Christopher Columbus knew there were unknown lands out there when he set sail in 1492. He just didn't know what those lands were. Similarly, playwright Liz Duffy Adams has a good sense that there's another great musical to be made on the theme of pirates (hat tip to Gilbert & Sullivan). She is just in the process of discovering it.
"Buccaneers," Adams' big, rollicking new show, premiered over the weekend at Children's Theatre in Minneapolis under capable director Peter Brosius. A brisk two-hour show set in the Victorian era, the musical is composed by Ellen Maddow, whose sea shanties give this oceangoing adventure story a rather rustic feel. The action takes place on a giant, stage-filling ship's deck designed by Joel Sass.
There, youngsters who have been dragooned into piracy toil under the scornful eye of merciless monarch Johnny Johné (gloriously played by Bradley Greenwald). He may be murderous, but he is a man of honor who would not "break an oath for all the jam in Jamaica." Johné has met his match in Enid Arabella (Megan Fischer), an imaginative and clever girl he kidnapped after she ran away from home.
From Enid's imaginative, Shakespearean-style monologue at the opening through the happy ending, "Buccaneers" is definitely see-worthy. The show has engaging themes and a spunky heroine. Enid is an adaptive, resourceful survivor who finds her power as she leads a mutiny against a venal figure.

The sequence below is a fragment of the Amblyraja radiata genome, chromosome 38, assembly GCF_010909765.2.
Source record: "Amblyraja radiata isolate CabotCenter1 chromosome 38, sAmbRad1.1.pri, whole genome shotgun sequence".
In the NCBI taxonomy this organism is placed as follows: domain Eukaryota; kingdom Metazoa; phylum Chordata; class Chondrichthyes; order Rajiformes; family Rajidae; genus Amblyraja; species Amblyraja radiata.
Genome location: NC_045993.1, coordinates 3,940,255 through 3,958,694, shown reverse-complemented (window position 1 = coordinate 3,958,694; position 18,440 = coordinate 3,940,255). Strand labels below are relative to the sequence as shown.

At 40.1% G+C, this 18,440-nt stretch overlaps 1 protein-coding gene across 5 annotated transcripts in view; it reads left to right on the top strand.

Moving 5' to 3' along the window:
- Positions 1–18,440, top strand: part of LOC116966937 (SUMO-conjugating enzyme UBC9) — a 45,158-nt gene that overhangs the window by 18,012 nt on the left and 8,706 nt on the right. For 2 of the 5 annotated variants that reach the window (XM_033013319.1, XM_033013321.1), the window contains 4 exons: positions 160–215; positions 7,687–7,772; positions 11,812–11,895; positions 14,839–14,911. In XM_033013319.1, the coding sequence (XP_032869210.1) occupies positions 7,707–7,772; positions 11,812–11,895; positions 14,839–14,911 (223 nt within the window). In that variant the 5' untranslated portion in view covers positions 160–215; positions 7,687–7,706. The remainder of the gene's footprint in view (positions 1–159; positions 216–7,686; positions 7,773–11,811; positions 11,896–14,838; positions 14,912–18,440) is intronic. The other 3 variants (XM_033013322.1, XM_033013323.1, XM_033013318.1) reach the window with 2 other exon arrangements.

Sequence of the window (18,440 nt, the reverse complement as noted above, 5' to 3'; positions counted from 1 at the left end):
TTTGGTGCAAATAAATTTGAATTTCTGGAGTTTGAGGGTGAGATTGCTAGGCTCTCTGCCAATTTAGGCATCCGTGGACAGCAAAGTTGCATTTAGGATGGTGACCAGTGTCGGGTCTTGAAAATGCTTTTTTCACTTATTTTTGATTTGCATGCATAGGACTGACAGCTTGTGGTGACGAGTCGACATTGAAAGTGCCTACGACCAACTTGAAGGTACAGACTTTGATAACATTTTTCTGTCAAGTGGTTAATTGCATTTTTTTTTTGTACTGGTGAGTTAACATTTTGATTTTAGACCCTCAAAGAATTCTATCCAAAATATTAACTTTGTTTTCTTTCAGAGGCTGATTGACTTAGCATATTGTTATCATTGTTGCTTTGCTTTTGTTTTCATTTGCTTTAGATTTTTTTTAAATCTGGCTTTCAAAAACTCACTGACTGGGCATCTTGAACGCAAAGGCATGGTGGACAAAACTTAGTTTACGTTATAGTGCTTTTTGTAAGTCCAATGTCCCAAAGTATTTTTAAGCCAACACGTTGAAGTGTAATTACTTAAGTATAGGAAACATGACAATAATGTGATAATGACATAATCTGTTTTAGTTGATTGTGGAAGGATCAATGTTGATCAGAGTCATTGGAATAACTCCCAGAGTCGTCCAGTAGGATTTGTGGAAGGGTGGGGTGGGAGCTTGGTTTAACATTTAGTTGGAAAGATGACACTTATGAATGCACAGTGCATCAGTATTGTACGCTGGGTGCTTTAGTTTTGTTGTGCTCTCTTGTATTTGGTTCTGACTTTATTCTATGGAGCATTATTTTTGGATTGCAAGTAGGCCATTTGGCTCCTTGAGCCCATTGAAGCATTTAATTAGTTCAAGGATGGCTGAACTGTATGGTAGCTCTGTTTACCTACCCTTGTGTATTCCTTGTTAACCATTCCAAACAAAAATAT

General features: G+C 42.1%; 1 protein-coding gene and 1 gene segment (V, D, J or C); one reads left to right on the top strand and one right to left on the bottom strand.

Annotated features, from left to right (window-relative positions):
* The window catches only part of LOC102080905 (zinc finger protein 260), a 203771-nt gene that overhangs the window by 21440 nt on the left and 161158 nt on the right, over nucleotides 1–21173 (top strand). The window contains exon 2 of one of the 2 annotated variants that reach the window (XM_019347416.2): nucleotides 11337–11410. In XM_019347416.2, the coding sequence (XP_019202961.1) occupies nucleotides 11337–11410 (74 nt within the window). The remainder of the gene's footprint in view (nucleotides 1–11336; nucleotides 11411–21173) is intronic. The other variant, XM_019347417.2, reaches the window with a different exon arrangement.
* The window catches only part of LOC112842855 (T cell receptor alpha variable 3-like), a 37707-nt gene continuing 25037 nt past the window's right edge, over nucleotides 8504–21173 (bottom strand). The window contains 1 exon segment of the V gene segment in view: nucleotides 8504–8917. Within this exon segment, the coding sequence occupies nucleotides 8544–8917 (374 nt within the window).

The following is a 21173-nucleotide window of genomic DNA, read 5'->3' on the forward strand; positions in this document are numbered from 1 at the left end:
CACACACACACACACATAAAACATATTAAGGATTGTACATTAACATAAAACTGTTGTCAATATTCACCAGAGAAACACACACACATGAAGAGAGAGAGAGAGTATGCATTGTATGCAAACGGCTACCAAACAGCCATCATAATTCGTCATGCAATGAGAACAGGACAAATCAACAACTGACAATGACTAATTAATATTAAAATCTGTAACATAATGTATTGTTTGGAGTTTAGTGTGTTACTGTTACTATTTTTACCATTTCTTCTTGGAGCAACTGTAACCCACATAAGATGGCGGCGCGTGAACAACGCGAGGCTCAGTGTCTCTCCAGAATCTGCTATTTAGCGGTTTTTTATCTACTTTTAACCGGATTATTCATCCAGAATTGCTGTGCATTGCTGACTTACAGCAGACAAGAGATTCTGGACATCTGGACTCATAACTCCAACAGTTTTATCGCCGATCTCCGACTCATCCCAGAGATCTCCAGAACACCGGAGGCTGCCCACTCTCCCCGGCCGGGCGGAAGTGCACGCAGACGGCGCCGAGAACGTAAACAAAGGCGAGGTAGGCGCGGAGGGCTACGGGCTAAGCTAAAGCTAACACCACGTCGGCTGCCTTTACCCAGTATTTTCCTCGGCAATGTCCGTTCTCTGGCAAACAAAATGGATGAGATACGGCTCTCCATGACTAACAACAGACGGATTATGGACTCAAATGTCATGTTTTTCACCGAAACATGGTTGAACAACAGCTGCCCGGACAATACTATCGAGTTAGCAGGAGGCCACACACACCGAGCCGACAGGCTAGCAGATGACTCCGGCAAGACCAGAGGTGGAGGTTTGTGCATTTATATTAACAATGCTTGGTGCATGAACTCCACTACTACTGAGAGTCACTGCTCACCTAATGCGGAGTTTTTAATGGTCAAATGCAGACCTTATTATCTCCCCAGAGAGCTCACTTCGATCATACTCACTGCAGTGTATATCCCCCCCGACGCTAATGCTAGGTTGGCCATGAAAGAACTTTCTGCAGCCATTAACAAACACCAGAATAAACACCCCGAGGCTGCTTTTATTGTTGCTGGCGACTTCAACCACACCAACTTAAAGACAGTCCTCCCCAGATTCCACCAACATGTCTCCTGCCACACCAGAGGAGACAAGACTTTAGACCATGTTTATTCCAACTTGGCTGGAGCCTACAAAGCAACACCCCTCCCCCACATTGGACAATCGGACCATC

Brosius has drawn out excellent performances from many in the cast, especially Fischer and Greenwald. She is fierce and cunning as Enid, showing us how the character works her will with ideas and language rather than trying to match the physical strength of the larger man. And Fischer has a gorgeous voice.
Greenwald gives Johné not just venality but also magnetism and a sense of morals.
When sailing right, "Buccaneers" can hook deeply into the audience's imagination. In the middle of the first act at Friday's opening, for example, Johné offers Enid Arabella a deal to spare her life. The pirate king brings Tom, a loyal young man, forward.
"Slit his throat for me, and ye may live," he says. Immediately, a childish voice screamed out advice from the audience: "No!"
Still, "Buccaneers" is a musical comedy that could use a bit more and varied music and, in the first act at least, a bit more comedy. The few musical numbers, performed by a Victor Zupanc-led quartet, seem spread out to cover the show. Perhaps we've been spoiled by the likes of "Les Misérables," which one of the musical numbers suggested, and "Fiddler on the Roof," which Joe Chvala's choreography recalled. Or maybe we just want "Buccaneers" to have a memorable journey.
Rohan Preston • 612-673-4390 Twitter: @rohanpreston